Results: Accounting for these five domains, migrants report better SRH compared to non-migrants both at baseline (B=-.43; 95% CI = -.57, -.29) and follow up (B=-.92; 95% CI= -1.09, -.76). Physical and mental health in addition to health behaviors account for most of the difference in SRH among migrants versus non-migrants. The SRH advantage among migrants compared to non-migrants remains, even after accounting for covariates.
Conclusions: Differences in SRH between migrants and non-migrants are largely accounted for by both physical and mental health. However, the persistence of a migrant health advantage, despite accounting for these different health domains, could be the result of selectivity, attrition, or one's self-evaluation in light of the migration context. Future work should further examine the utility of SRH in how migrants and non-migrants evaluate their health.

Undoing the master's foundation: Faculty and student challenges to institutionalizing health justice courses

Adrian Bacong, PhD Student, Anna-Michelle McSorley, PhD Student, Erin Manalo-Pedro, PhD Student

Background: In 2016, the Council for Education on Public Health amended accreditation requirements in an effort to ensure that training institutions "[d]iscuss the means by which structural bias, social inequities and racism undermine health and create challenges to achieving health equity at organizational, community and societal levels." Despite this call, courses addressing these topic areas are in short supply. As a way to reconcile this gap, faculty and students may propose experimental courses; however, few of these experimental courses become institutional requirements offered to graduate students.
Purpose: Examine processes and challenges of introducing and later institutionalizing both faculty- and student- initiated courses addressing health justice.
Methods: Key informant interviews will be conducted with both faculty and student instructors of experimental courses addressing racism and health justice. Results will be analyzed using manual thematic coding of transcribed interviews.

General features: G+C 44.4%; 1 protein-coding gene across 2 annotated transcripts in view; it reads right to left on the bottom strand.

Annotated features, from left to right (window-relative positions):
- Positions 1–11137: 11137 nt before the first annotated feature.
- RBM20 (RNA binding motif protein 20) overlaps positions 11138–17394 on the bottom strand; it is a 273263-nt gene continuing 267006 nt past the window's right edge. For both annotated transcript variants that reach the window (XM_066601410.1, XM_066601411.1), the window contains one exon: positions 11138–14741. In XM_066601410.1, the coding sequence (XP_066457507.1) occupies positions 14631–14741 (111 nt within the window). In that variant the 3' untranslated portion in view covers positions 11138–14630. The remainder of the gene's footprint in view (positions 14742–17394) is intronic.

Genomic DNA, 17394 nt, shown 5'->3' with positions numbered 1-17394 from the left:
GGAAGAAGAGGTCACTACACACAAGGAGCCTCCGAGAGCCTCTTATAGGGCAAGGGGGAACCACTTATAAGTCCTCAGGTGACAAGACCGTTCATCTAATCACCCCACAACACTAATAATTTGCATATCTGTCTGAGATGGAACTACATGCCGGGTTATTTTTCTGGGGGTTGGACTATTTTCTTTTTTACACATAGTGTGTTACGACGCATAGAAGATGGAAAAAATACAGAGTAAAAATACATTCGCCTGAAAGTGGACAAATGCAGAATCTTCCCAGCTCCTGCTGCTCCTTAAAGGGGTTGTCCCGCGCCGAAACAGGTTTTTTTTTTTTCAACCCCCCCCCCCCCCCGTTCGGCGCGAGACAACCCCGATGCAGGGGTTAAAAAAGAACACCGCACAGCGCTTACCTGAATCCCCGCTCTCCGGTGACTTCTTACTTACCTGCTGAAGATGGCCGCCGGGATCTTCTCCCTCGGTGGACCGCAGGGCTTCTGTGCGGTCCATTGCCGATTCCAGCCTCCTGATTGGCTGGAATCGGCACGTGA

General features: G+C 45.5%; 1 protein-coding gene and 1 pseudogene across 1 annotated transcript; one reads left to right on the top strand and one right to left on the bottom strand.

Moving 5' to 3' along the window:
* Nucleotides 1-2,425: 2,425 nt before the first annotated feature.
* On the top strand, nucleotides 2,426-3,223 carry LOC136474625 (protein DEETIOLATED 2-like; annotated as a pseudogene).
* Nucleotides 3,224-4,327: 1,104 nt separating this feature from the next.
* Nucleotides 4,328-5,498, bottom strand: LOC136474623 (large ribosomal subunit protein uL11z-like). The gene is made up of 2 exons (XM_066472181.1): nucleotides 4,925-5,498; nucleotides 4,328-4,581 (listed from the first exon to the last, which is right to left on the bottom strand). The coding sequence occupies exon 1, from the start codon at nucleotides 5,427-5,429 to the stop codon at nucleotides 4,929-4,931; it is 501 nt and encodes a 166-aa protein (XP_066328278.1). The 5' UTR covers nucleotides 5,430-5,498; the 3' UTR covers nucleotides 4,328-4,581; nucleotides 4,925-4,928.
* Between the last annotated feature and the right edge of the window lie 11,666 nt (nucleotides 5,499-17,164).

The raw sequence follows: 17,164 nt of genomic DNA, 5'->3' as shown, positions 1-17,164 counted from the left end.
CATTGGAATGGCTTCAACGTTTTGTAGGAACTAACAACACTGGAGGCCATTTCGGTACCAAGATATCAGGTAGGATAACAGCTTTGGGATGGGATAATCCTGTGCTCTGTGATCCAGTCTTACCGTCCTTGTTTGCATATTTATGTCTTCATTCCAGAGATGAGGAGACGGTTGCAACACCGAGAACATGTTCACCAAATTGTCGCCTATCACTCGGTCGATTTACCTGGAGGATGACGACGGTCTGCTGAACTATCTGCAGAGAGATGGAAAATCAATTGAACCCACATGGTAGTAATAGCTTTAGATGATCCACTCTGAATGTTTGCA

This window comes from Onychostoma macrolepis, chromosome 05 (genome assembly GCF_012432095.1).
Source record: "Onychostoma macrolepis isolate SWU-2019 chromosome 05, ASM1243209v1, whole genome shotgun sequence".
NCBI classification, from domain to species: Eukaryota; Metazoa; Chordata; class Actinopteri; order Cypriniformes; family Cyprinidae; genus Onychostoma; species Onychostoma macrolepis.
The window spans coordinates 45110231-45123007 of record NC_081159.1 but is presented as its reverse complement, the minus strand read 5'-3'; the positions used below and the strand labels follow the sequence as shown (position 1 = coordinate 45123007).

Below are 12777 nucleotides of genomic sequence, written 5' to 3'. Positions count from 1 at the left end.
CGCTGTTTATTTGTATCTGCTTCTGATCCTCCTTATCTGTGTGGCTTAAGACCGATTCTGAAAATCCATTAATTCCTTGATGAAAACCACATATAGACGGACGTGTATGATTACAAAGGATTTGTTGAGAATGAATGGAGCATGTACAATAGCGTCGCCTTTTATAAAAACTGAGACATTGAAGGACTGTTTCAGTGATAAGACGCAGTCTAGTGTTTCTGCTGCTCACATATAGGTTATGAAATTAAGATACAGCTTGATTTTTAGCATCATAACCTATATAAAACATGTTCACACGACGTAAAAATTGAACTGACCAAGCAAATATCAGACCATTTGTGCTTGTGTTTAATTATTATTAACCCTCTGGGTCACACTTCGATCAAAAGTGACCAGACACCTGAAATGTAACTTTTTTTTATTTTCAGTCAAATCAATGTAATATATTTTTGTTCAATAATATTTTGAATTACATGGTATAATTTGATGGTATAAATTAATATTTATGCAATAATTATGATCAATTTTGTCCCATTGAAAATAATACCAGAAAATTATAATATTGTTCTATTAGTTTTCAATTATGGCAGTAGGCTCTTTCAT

Results: Results from qualitative interviews will highlight the premises for introducing and institutionalizing courses based on addressing racism and health justice. Emerging themes, as well as institutional lessons learned will be discussed.
Discussion: Describing the processes and challenges to implementing experimental courses on racism and health justice offers guidance on how to change curriculum to reflect accreditation requirements and address health equity. Uplifting perspectives from faculty and students will highlight institutional opportunities to address the needs of stakeholders. We will also explore how institutional support and sustainability ultimately affect the quality of public health graduate education.

Factors associated with psychosocial resiliencies among older men living with HIV in Palm Springs, California

Alejandra Cabral, PhD Student, Jeff Taylor, Christopher Christensen, Brandon Brown, PhD, Michael Plankey, PhD

Introduction: There is a paucity of published evidence of psychosocial resiliencies among aging people living with HIV (PLWH). We conducted a community-based survey in Palm Springs, CA, which has the highest prevalence of older PLWH in the U.S., to identify and characterize psychosocial factors.
Methods: PLWH who were 50 years or older; male identifying; and resided in Palm Springs, CA for at least 6 months were recruited from 2018 Palm Springs Pride and community meetings in November 2018. A questionnaire measuring emotional state, symptoms of anxiety, companionship, and post-traumatic stress disorder (PTSD) was self-administered. A score of less than 32 out of 75 on the perceived PTSD scale score was defined as having resiliency. Univariate logistic regression was performed to test the association of resiliency with 3 outcomes: symptoms of anxiety, companionship, and emotional state.